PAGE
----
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What to Expect When You’re Expecting

Posted by Rosepixie on December 10, 2009

Today I want to look at two different covers from the same book.  What to Expect When You’re Expecting has been in print since 1984 and has gone through four editions.  As far as I know, it’s gone through four covers.

This was the first:

The woman on this cover does not look happy or excited or hopeful.  She looks worried.  That doesn’t seem like the best visual message for a book about what to expect.  She also looks very old-fashioned or traditional, even for 1984, in her unflattering matronly maternity dress and rocking chair.

They decided to update the image a little with the second edition and came out with this:

So, Mom got a new hairstyle and wardrobe change here.  I like the hair and the wardrobe is slightly better, but she’s still got the rocking chair.  She also still sports the extremely worried expression.  Considering she’s reading what one assumes to be this book, that’s not very reassuring or encouraging.  If reading this book upset their cover mom that much, why should other moms buy it exactly?

But buy it they did.  This image remained on the book for the third edition, but the book continued to be a hit and word-of-mouth and parenting magazine recommendations did a lot for it.  So they needed a new, updated fourth edition.  This called for another update of the cover:

This is much better.  Mom is again sporting a new hairstyle and wardrobe, but far more hip and youthful this time, and she’s finally lost the rocking chair.  Not that I have anything against rocking chairs, but for some reason it was hurting the tone of the first two covers, I think.  This mom also has a big smile and seems genuinely excited about her pregnancy as she almost cradles her belly.  She does not seem worried like the first to moms at all.  She seems in control and confident (this suggests she knows what she’s doing and what’s happening to her body and baby – good messages for this book).

Recently a special edition of this book came out for Australia and New Zealand and it got it’s own new cover (the first local edition I’ve seen to do so).  This time we got our first photographic cover mom:

Again, we have a young, hip mom who is smiling and indicating that she is proud of her pregnancy.  Again she seems knowledgeable and confident.  I’m not sure that moving to a photographic cover mom was necessary, but this is a great cover – it conveys everything this book is trying to give it’s readers.

I agree that periodic style updates of the cover models on books like this that stay in print for over two decades is necessary – that first mom’s hair is in a common style from the early 1980s, but looks downright silly today.  I think that the first two covers are pretty bad, though.  The worried look on the moms’ faces sends absolutely the wrong message for this book.  I’m so glad that this book, which is reportedly one of the best of it’s kind, has fixed that particular problem and has used cover images showing moms displaying confidence and a sense of knowledge in recent years.  It suggests that someone realized the problem and corrected it.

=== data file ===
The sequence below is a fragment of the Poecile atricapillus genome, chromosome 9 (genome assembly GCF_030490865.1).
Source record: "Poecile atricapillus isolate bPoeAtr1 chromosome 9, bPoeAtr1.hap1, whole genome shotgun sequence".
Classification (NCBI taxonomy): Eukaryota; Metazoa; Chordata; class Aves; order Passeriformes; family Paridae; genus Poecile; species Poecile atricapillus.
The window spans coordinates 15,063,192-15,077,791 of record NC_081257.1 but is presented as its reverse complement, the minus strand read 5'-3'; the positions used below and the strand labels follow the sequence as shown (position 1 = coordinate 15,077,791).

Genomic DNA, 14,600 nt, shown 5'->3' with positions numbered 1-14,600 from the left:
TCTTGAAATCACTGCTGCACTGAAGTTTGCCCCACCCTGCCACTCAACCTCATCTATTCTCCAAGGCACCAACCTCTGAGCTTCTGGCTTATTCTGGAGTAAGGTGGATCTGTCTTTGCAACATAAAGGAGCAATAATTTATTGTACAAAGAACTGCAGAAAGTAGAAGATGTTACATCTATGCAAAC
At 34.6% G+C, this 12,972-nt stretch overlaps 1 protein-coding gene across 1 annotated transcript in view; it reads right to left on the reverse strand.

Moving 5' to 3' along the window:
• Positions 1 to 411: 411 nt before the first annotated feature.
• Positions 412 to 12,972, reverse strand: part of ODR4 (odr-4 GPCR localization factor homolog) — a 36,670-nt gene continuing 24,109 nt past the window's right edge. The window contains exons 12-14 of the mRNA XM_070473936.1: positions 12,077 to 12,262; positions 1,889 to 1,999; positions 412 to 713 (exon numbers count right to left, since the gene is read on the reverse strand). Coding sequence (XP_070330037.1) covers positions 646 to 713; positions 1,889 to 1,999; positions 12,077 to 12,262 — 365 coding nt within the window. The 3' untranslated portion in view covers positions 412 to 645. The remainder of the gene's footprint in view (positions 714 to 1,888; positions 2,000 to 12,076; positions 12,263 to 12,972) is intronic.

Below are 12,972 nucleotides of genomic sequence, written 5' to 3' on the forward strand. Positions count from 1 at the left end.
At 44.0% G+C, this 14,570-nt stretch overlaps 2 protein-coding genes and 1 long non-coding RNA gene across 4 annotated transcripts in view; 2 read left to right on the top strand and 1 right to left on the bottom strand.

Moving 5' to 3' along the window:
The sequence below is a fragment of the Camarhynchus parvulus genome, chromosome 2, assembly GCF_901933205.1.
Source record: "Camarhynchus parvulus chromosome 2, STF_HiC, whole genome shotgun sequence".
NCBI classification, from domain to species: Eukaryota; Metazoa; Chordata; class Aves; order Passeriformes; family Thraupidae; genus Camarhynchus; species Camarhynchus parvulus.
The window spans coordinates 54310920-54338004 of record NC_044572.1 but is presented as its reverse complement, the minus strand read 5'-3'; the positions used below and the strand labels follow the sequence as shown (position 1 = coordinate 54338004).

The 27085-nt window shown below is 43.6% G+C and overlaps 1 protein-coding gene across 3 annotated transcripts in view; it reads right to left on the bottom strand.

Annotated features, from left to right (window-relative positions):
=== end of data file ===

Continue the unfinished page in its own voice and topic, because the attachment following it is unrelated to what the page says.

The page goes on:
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3 Responses to “What to Expect When You’re Expecting”

  1. Eva said

    I like the move away from the quilt background in the newest, local, edition. I love quilts, but I don’t particularly think they’re going to speak to younger, first-time moms. I kind of wish the two newer models weren’t so thin (“baby belly”s aside they aren’t carrying any extra weight I can see). I know that you put attractive people on the cover of books to sell them, but showing people who are so thin seems kind of mean. Almost no one is going to go through that model of pregnancy!

  2. Kathleen said

    I always thought the worried look WAS speaking to its target audience. First-time pregnancy is scary and I like that it tacitly acknowledges that not everyone is perky-happy-face when they find out they’re expecting. Yeah, the art definitely needed an update; I’m just kind of sad that it included getting rid of the look of uncertainty that I think connected with a lot of first-time mothers. It does for me; I’d kind of resent the giant grin on the third model’s face if I were throwing up every morning and couldn’t find a comfortable sleeping position and secretly dreaded the huge life change I was about to experience.

    • Rosepixie said

      That is a good point. I think perhaps the facial expression bothered me primarily because the women appear to be reading the book and still have that expression. If they are so worried while they’re reading the book (i.e. it hasn’t made them feel any better or more reassured about at least somethings) why should I buy it? I think that I’m looking for reassurance that the book will help specifically the women who are worried and who might be looking for a way to feel less stressed out about it. That look doesn’t tell me she’s less stressed, it makes me wonder if the book is going to be filled with things I didn’t even know to worry about yet (which it might be, but that’s not a good selling point).

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